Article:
Ballots deadlock: IEBC and NASA stick to their guns

IEBC Chief Executive Officer Ezra Chiloba (left), IEBC Chairman Wafula Chebukati (centre) and other officials after a meeting in Nairobi. [Moses Omusula, Standard]


IEBC Chief Executive Officer Ezra Chiloba (left), IEBC Chairman Wafula Chebukati (centre) and other officials after a meeting in Nairobi. [Moses Omusula, Standard]

Key players in the August 8 elections were left weighing their options as the row over the awarding of the ballot printing tender to a Dubai firm showed no signs of letting up.

The stand-off involving the awarding of a Sh2.5 billion ballot paper printing tender to Al Ghurair Printing and Publishing Company is threatening to throw preparations for the elections into disarray, as the electoral commission ruled out cancelling the contested tender.

Thursday, the Independent Electoral and Boundaries Commission (IEBC) stood its ground in awarding the tender to the Dubai firm.

President Uhuru Kenyatta’s Jubilee Party introduced a new twist to the controversy by claiming that the Opposition was frustrating the process so the tender could be given to a South African company of their choice.

Jubilee has accused the Opposition of plotting to have the elections postponed.

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The National Super Alliance (NASA), on the other hand, is pushing for the tender to be withdrawn, and has written to IEBC demanding cancellation, failing which they will go to court.

Thursday, NASA National Campaign Committee Chairman Musalia Mudavadi said IEBC still had time and must cancel the tender to protect the credibility of the election process.

But IEBC Communications Manager Andrew Limo told The Standard Thursday evening that the commission was yet to receive the letter.

A meeting between IEBC and all eight presidential candidates Thursday degenerated into a shouting match, with IEBC Chairman Wafula Chebukati announcing that the parties had agreed to “formally communicate their formal position” by 11am Friday.

The NASA team revealed the tension in the IEBC meeting, claiming that at some point Jubilee Party Secretary General Raphael Tuju stormed out, as the parties remained sharply divided.

Third Party Alliance Presidential candidate Ekuro Aukot also waded in the controversy, saying in order for the process to be seen as credible, IEBC must cancel the tender and have a neutral firm print the ballot papers.

“We are shocked to also learn from Jubilee that NASA also have a firm that they want awarded the tender. Already, the credibility of this election is compromised and it is our position that the tender be cancelled,” Dr Aukot said.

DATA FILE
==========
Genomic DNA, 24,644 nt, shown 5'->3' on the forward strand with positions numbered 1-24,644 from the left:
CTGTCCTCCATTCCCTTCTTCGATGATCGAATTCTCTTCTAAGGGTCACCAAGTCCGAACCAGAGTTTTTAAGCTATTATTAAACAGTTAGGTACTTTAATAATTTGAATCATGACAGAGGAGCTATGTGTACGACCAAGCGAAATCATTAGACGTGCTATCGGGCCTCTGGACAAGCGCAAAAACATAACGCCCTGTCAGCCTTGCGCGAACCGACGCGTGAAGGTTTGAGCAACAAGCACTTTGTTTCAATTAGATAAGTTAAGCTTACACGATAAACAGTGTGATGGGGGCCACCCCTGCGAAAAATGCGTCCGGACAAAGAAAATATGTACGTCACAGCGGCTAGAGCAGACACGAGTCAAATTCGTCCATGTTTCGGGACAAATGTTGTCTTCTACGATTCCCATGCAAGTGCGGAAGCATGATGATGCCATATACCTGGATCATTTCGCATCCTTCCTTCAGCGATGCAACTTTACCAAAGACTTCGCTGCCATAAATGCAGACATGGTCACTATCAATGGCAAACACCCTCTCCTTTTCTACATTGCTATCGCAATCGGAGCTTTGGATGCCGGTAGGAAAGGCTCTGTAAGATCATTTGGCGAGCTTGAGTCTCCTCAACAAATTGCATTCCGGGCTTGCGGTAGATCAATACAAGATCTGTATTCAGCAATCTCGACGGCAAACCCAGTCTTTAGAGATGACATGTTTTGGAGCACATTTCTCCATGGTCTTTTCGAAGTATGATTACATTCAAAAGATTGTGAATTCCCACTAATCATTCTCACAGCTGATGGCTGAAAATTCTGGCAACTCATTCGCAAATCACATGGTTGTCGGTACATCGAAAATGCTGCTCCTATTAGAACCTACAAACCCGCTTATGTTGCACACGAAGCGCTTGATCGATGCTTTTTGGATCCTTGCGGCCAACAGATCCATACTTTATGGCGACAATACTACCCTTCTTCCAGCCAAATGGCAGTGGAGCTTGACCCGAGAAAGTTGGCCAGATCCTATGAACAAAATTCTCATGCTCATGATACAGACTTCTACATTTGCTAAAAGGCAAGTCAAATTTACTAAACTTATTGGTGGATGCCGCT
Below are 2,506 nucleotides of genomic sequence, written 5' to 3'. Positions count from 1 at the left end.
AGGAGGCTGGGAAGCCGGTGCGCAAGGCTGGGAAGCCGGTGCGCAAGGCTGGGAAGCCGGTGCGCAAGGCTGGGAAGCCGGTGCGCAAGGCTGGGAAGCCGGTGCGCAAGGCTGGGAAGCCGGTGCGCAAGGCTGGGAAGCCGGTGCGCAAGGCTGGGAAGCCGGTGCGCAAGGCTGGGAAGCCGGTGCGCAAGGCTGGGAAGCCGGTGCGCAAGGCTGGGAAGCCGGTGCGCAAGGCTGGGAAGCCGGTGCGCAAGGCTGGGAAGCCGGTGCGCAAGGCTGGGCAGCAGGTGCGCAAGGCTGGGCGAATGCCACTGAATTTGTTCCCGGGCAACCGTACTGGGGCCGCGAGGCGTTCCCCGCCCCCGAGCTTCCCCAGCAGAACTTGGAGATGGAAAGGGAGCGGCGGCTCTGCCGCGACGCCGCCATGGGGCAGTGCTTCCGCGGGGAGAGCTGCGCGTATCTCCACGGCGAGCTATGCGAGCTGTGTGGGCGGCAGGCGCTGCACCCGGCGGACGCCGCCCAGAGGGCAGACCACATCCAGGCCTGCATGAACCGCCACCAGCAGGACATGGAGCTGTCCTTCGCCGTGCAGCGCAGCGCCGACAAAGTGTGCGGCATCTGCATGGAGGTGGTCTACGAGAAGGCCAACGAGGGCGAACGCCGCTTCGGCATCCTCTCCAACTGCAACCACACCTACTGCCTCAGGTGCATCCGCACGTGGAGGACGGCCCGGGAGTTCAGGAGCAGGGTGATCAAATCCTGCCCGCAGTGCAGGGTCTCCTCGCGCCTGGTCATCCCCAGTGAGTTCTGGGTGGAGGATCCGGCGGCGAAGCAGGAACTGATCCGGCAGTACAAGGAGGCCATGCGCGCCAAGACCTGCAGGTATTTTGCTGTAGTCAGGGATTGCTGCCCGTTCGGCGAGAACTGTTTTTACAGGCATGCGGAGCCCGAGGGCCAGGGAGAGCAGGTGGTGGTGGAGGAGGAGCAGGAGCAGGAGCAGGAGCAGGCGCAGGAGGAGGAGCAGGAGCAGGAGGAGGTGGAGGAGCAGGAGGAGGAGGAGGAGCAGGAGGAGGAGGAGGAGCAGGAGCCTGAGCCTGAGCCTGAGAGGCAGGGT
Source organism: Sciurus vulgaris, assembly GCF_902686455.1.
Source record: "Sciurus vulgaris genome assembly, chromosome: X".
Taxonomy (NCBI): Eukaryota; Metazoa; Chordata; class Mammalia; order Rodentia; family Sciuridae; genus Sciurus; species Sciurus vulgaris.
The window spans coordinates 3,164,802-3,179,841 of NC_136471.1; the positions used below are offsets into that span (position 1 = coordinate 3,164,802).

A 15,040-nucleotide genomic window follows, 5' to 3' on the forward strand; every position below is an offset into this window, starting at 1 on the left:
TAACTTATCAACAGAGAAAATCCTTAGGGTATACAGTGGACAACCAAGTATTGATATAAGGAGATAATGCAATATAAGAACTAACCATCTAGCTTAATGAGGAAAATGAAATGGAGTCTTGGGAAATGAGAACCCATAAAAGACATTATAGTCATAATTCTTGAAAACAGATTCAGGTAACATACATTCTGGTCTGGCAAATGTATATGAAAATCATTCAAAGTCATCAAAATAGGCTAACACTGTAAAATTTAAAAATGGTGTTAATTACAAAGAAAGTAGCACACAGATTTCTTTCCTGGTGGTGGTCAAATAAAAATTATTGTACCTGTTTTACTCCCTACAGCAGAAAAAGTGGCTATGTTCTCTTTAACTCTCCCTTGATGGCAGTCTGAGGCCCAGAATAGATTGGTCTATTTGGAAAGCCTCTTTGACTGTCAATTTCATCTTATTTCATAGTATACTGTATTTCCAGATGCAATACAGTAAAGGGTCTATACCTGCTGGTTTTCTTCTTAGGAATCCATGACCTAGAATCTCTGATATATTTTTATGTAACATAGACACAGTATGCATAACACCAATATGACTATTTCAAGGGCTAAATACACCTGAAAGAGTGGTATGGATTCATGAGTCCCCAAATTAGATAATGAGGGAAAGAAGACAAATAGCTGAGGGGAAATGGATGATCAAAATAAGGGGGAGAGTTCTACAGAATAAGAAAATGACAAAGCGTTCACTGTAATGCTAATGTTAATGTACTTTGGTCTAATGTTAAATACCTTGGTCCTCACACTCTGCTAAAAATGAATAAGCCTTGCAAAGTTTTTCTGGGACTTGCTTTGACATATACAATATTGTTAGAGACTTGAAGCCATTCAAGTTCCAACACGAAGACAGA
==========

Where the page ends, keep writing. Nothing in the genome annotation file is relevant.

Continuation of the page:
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Addressing journalists after the meeting, Mr Chebukati gave the face of an electoral commission that will not entertain calls by NASA to review its position, adding that time was not on their side to have the ballot papers printed.

“Our meeting today was not to discuss whether or not to cancel the tender. The contract has already been signed and there are legal repercussions in terminating such deals. If you look at the timelines, we do not have the time to do fresh tendering. By today (Thursday) we should be doing the artwork (for ballots),” he said.

The decision was a shocker for NASA, whose representatives at the meeting – lawyers Paul Mwangi and Otiende Amollo – had minutes earlier told the media that the commission had promised to issue a comprehensive response to their calls that the tender should be cancelled.

The lawyers said their coalition would not honour IEBC’s invitation to accompany them to Dubai to witness the ballot printing process, maintaining their call that the tender should be awarded to another firm.

They insisted that Al Ghurair had secret dealings with Jubilee, and particularly with the President, thus casting doubt on its ability to handle such sensitive matters relating to the August polls.

“We have made our position clear that we will not be accompanying IEBC to witness the printing in Dubai. Further, we will not be part of any meeting touching on the printing of ballot papers until IEBC takes the right position on the improper contact between Al Ghurair and the Jubilee leadership,” said Mr Mwangi.

The NASA team expressed dissatisfaction with the manner in which IEBC had handled their complaint, arguing that after such “credible” evidence being produced to prove that the Dubai company was being vouched for by Jubilee, the only fair thing was to cancel the tender.

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“It is inconceivable that we can allow this company to continue printing the ballot papers. They (IEBC) have not given us any assurance about our complaint; they only said they would issue a statement,” said Mr Amollo.

“They have also not commented on the serious allegations about their officers, who are accused of improprieties in handing the tendering process.”

NASA had accused IEBC Chief Executive Officer Ezra Chiloba and Voter Registration Director Immaculate Kassait of working in the interests of Al Ghurair and Uhuru in the procurement process.

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